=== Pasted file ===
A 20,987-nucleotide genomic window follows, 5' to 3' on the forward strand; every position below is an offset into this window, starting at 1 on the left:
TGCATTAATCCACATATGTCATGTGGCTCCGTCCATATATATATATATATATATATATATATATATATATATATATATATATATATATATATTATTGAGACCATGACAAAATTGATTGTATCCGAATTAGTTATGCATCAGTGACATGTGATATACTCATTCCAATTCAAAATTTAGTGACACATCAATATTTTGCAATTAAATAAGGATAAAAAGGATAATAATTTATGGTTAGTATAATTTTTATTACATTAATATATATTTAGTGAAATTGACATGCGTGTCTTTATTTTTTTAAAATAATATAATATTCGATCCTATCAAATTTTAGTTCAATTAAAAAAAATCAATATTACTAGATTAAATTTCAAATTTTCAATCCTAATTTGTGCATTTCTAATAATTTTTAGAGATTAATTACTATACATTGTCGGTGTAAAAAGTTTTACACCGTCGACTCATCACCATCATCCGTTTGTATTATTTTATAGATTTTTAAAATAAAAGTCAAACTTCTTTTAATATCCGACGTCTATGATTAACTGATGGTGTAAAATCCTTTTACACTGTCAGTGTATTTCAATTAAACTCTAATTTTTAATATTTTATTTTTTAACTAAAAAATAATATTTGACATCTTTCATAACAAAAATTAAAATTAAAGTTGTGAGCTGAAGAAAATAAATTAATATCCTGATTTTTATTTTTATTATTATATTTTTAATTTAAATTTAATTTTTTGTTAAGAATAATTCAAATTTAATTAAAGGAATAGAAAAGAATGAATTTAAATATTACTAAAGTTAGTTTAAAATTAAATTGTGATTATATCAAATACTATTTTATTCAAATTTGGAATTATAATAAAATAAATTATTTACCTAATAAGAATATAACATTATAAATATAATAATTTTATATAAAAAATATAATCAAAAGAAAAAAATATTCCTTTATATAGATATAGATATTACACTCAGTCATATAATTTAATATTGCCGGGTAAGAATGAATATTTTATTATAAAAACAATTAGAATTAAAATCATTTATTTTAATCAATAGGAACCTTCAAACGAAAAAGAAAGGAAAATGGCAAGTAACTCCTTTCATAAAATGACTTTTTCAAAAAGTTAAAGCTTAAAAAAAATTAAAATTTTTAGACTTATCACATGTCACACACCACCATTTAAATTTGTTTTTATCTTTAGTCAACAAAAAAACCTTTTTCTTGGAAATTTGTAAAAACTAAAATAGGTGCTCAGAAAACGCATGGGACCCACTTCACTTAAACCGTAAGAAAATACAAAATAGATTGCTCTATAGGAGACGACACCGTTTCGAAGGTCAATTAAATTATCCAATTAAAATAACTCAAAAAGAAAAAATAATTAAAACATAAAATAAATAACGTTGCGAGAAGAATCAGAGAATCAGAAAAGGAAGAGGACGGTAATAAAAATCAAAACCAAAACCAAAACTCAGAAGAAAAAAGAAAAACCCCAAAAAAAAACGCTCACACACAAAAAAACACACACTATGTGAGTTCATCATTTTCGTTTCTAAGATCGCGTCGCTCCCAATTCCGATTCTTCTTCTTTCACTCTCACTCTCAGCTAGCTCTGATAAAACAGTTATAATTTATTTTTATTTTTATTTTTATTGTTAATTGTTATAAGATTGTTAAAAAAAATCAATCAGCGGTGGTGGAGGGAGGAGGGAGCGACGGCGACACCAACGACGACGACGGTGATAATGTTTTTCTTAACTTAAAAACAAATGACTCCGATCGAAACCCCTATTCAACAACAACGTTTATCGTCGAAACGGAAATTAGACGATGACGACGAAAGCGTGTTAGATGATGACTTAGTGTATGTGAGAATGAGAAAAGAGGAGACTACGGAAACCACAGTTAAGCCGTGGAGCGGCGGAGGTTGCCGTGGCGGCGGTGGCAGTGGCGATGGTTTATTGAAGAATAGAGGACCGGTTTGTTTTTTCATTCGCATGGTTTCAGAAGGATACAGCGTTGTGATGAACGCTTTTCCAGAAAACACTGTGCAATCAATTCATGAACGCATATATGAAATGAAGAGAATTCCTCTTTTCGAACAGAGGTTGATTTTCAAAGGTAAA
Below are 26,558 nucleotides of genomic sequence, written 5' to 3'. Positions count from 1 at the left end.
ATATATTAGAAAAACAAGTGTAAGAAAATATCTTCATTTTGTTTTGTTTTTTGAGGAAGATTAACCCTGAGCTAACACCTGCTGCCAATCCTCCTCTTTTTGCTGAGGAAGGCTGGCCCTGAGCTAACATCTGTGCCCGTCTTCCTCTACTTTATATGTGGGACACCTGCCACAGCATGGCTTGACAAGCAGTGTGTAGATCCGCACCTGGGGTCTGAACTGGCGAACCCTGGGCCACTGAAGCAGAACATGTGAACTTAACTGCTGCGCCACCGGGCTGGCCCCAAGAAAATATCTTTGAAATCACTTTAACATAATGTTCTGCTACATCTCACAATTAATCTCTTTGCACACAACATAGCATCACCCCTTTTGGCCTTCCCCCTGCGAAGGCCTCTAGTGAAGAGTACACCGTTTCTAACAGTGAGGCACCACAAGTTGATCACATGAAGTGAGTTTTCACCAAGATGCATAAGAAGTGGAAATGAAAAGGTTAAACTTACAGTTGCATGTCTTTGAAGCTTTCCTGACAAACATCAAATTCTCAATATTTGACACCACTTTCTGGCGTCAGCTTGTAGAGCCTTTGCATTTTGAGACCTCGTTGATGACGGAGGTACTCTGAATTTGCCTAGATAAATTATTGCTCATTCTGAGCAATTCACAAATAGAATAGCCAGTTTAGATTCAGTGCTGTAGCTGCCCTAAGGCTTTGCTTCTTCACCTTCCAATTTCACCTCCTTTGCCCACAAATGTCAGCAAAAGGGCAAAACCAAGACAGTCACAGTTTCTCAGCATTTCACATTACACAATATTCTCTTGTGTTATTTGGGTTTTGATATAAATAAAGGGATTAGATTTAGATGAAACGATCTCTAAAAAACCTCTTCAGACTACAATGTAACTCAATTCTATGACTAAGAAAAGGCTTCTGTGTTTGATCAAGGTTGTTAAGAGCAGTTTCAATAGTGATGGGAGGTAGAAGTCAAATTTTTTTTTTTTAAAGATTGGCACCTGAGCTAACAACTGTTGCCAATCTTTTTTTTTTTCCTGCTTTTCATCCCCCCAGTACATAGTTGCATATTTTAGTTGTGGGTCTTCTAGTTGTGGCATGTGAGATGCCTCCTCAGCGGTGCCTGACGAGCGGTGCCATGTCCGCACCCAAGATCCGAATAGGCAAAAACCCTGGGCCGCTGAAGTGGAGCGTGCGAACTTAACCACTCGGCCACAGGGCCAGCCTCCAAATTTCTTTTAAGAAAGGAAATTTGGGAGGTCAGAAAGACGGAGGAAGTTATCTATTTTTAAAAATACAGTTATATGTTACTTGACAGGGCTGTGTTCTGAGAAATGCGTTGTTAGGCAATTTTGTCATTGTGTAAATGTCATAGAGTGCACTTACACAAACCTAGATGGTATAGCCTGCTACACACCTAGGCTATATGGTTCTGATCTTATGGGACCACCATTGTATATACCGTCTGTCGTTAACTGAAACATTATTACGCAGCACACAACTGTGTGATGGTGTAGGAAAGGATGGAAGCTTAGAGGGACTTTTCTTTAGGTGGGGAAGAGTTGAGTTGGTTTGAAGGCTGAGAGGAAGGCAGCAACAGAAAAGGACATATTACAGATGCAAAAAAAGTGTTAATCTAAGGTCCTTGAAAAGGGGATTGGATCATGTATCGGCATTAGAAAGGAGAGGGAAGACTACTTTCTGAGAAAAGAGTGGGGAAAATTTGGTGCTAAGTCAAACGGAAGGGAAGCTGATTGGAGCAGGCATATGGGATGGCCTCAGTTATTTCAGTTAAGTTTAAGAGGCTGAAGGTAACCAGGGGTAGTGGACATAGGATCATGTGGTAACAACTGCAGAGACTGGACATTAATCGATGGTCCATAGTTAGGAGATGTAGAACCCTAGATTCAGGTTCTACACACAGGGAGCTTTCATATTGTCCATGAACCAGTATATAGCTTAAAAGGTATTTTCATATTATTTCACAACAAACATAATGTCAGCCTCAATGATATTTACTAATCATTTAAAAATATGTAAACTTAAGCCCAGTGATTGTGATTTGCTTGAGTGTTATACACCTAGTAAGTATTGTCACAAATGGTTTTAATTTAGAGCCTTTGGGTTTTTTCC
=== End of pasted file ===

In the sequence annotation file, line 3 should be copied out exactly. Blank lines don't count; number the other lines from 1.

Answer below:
Below are 26,558 nucleotides of genomic sequence, written 5' to 3'. Positions count from 1 at the left end.